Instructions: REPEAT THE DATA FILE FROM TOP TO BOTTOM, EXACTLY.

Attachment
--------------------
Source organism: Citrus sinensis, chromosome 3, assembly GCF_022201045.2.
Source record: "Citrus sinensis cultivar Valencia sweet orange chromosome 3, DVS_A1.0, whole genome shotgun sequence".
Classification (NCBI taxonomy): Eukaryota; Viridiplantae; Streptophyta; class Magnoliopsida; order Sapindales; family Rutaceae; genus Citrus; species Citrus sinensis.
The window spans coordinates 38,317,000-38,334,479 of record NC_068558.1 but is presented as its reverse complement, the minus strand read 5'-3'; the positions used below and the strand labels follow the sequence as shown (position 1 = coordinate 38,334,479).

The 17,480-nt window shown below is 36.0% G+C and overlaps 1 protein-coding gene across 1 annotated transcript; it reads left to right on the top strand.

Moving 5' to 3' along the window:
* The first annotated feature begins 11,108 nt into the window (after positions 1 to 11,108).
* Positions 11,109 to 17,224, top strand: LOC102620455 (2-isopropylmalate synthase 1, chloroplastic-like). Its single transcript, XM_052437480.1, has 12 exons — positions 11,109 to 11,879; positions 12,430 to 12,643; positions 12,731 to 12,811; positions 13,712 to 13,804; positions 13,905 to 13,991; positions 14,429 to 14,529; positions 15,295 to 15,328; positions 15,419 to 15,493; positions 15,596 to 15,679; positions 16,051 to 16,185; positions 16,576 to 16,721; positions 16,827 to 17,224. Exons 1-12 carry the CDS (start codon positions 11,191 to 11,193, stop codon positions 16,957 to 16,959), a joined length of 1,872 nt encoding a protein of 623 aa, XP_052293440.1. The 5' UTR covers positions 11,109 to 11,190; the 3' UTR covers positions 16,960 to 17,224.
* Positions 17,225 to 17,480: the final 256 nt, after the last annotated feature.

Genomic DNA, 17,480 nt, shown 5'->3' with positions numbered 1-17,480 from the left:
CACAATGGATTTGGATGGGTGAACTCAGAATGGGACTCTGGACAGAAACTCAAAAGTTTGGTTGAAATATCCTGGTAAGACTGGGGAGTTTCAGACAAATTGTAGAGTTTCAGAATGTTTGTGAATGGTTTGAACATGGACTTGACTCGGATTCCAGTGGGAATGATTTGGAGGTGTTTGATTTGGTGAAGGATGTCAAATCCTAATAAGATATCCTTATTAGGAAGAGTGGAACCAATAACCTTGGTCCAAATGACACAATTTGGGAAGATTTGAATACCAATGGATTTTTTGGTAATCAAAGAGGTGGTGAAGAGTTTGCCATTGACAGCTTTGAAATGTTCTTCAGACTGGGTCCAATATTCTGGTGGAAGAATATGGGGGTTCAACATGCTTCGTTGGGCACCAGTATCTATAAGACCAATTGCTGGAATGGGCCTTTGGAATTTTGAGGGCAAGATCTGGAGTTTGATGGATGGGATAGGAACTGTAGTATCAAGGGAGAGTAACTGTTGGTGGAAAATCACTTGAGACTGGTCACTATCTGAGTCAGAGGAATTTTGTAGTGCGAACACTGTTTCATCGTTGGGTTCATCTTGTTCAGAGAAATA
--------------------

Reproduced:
Source organism: Citrus sinensis, chromosome 3, assembly GCF_022201045.2.
Source record: "Citrus sinensis cultivar Valencia sweet orange chromosome 3, DVS_A1.0, whole genome shotgun sequence".
Classification (NCBI taxonomy): Eukaryota; Viridiplantae; Streptophyta; class Magnoliopsida; order Sapindales; family Rutaceae; genus Citrus; species Citrus sinensis.
The window spans coordinates 38,317,000-38,334,479 of record NC_068558.1 but is presented as its reverse complement, the minus strand read 5'-3'; the positions used below and the strand labels follow the sequence as shown (position 1 = coordinate 38,334,479).

The 17,480-nt window shown below is 36.0% G+C and overlaps 1 protein-coding gene across 1 annotated transcript; it reads left to right on the top strand.

Moving 5' to 3' along the window:
* The first annotated feature begins 11,108 nt into the window (after positions 1 to 11,108).
* Positions 11,109 to 17,224, top strand: LOC102620455 (2-isopropylmalate synthase 1, chloroplastic-like). Its single transcript, XM_052437480.1, has 12 exons — positions 11,109 to 11,879; positions 12,430 to 12,643; positions 12,731 to 12,811; positions 13,712 to 13,804; positions 13,905 to 13,991; positions 14,429 to 14,529; positions 15,295 to 15,328; positions 15,419 to 15,493; positions 15,596 to 15,679; positions 16,051 to 16,185; positions 16,576 to 16,721; positions 16,827 to 17,224. Exons 1-12 carry the CDS (start codon positions 11,191 to 11,193, stop codon positions 16,957 to 16,959), a joined length of 1,872 nt encoding a protein of 623 aa, XP_052293440.1. The 5' UTR covers positions 11,109 to 11,190; the 3' UTR covers positions 16,960 to 17,224.
* Positions 17,225 to 17,480: the final 256 nt, after the last annotated feature.

Genomic DNA, 17,480 nt, shown 5'->3' with positions numbered 1-17,480 from the left:
CACAATGGATTTGGATGGGTGAACTCAGAATGGGACTCTGGACAGAAACTCAAAAGTTTGGTTGAAATATCCTGGTAAGACTGGGGAGTTTCAGACAAATTGTAGAGTTTCAGAATGTTTGTGAATGGTTTGAACATGGACTTGACTCGGATTCCAGTGGGAATGATTTGGAGGTGTTTGATTTGGTGAAGGATGTCAAATCCTAATAAGATATCCTTATTAGGAAGAGTGGAACCAATAACCTTGGTCCAAATGACACAATTTGGGAAGATTTGAATACCAATGGATTTTTTGGTAATCAAAGAGGTGGTGAAGAGTTTGCCATTGACAGCTTTGAAATGTTCTTCAGACTGGGTCCAATATTCTGGTGGAAGAATATGGGGGTTCAACATGCTTCGTTGGGCACCAGTATCTATAAGACCAATTGCTGGAATGGGCCTTTGGAATTTTGAGGGCAAGATCTGGAGTTTGATGGATGGGATAGGAACTGTAGTATCAAGGGAGAGTAACTGTTGGTGGAAAATCACTTGAGACTGGTCACTATCTGAGTCAGAGGAATTTTGTAGTGCGAACACTGTTTCATCGTTGGGTTCATCTTGTTCAGAGAAATA